Family, School, and Community Correlates
of Children’s Subjective Well-being: An International Comparative Study
Bong Joo Lee & Min Sang Yoo
The primary purposes of this study are twofold: to examine how family, school, and community factors are related to children’s subjective well-being; and to examine the patterns of the relationships between family, school, and community variables and children’s subjective well-being across nations. We use the data from the pilot study of the International Survey of Children’s Well-Being for our analysis. We use multiple regression and multilevel methods in the study. We find that family, school, and community lives all significantly affect the levels of children’s subjective well-being. We also find that family, school, and community lives of children are important predictors of subjective well-being even after controlling for the country- specific cultural and contextual factors. We find that the economic variables of GDP and inequality are not significant factors predicting children’s subjective well-being. Rather it is the nature of children’s relationships with immediate surrounding environ- ments, such as frequency of family activities, frequency of peer activities, and neigh- borhood safety, are most consistently related to the levels of children’s subjective well- being across the nations.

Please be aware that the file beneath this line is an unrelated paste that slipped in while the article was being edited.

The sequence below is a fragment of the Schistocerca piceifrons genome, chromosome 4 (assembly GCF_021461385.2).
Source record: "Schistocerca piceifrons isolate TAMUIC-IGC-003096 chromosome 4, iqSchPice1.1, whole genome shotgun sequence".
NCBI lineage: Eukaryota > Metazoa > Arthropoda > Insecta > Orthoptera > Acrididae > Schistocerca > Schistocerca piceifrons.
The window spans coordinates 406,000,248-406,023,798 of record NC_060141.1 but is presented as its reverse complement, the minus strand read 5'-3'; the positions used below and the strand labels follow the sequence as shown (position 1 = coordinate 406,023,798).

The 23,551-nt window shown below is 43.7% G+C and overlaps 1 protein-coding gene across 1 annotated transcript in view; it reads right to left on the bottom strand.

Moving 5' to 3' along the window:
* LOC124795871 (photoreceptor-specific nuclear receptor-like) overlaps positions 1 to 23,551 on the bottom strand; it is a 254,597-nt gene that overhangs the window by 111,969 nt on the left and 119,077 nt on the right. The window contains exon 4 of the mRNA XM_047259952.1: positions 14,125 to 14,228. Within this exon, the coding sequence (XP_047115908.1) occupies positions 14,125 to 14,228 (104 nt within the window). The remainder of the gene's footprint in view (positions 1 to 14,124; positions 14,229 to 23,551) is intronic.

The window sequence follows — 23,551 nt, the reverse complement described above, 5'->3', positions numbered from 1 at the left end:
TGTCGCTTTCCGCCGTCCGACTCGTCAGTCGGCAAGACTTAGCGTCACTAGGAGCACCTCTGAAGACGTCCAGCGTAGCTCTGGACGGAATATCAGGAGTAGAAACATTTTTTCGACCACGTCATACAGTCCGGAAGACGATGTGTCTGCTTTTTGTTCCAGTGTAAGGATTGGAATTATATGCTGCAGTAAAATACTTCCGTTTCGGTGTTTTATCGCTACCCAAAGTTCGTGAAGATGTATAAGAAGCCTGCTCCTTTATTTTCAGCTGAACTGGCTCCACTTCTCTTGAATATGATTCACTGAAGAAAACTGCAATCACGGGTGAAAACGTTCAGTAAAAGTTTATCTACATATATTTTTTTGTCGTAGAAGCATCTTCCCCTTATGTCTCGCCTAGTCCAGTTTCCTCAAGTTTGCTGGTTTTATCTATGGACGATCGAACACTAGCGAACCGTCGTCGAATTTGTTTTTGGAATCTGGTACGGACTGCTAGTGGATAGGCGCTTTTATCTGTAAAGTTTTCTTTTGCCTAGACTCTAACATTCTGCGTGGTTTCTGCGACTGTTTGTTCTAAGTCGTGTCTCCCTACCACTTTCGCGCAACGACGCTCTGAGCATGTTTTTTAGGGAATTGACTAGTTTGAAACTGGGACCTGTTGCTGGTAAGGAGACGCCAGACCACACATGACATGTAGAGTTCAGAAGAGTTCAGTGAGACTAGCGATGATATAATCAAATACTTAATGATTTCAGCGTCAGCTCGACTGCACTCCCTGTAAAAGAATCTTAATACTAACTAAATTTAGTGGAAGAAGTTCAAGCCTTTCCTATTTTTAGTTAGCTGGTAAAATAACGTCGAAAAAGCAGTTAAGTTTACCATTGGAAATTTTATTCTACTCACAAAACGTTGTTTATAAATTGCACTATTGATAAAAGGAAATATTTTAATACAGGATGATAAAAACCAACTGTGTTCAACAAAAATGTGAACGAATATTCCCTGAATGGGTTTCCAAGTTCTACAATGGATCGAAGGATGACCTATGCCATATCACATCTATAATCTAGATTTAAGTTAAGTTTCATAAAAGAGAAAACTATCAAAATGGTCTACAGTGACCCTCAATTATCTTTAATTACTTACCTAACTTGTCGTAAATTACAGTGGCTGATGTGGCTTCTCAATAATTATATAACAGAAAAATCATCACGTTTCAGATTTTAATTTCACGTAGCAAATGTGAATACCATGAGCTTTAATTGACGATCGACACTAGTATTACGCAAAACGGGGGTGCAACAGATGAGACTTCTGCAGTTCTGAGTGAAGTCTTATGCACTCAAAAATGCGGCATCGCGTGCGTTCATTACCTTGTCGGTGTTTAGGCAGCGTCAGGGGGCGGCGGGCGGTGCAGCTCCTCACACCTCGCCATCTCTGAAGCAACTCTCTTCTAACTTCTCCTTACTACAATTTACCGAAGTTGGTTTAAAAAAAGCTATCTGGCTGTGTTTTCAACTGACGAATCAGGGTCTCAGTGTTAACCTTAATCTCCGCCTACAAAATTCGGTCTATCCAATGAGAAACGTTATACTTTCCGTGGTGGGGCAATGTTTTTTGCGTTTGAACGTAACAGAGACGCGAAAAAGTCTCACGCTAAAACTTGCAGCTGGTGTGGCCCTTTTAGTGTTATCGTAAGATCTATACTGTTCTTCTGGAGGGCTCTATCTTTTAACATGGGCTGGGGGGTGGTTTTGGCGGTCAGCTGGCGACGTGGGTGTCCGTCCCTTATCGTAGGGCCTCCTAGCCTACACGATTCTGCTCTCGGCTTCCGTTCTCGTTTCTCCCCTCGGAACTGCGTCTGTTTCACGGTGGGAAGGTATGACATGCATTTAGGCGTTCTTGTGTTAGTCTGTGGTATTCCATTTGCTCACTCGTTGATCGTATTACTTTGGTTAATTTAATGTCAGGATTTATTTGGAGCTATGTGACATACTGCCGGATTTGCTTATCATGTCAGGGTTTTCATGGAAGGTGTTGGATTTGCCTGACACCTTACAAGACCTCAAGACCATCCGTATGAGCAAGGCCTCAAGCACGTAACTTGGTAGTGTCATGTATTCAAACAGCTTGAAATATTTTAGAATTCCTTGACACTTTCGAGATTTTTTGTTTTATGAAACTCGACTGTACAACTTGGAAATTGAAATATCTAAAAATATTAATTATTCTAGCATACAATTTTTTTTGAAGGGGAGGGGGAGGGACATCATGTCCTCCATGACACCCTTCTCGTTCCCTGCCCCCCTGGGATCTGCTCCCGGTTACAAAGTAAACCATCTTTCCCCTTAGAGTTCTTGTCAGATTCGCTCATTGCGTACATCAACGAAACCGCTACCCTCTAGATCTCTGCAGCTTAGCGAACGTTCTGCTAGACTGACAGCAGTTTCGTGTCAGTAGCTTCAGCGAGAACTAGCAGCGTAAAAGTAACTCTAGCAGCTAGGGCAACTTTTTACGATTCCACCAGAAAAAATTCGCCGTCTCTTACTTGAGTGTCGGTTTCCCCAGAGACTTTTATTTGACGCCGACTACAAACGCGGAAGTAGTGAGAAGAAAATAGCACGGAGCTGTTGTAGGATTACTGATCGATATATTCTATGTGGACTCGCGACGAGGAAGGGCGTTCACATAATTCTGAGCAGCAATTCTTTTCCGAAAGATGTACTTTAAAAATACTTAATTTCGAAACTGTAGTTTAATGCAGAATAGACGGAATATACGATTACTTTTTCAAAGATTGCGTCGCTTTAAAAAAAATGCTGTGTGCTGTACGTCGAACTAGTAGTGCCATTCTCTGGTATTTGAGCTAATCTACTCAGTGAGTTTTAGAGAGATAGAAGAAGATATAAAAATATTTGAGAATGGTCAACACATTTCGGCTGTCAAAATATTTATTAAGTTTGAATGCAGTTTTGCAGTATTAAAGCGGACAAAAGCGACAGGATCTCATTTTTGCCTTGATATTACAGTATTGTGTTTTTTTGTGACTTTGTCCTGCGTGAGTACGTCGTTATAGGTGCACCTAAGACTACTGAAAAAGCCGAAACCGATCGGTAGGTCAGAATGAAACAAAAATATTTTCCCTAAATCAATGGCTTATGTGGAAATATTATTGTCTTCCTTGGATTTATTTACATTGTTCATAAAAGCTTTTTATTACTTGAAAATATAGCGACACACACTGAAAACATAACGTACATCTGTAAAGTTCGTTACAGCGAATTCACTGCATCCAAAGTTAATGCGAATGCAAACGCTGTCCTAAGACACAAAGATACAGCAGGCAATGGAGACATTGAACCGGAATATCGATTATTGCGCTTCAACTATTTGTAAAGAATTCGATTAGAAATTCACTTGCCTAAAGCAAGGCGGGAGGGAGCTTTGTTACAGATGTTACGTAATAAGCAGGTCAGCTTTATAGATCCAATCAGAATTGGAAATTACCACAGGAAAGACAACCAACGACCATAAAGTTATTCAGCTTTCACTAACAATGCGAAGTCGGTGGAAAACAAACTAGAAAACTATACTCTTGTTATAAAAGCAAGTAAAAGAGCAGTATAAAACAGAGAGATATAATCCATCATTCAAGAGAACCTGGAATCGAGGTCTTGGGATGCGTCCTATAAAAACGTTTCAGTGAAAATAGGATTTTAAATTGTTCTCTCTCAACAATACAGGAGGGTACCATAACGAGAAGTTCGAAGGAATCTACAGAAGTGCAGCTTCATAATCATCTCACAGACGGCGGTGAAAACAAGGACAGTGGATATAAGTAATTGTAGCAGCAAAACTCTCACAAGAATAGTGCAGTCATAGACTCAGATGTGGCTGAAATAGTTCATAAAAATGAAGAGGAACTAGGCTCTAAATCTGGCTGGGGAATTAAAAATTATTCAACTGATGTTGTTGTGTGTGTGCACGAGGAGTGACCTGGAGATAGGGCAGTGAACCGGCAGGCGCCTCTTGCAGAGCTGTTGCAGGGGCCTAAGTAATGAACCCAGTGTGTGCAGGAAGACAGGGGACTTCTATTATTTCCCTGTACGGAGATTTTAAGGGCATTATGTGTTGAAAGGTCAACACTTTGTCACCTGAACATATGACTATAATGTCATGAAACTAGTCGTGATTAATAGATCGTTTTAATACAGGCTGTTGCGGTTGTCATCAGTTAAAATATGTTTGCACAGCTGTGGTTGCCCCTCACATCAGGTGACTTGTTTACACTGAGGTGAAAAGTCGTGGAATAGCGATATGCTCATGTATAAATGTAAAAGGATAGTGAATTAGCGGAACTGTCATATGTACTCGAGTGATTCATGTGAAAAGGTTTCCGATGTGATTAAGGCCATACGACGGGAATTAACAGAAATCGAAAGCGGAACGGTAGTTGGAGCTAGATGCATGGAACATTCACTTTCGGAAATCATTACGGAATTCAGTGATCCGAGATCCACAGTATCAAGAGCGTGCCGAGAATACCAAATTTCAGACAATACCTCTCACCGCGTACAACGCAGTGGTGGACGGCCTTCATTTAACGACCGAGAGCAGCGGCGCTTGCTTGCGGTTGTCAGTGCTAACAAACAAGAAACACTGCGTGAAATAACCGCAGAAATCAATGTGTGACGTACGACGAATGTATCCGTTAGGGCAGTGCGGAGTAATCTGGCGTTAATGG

Child Ind Res (2015) 8:151–175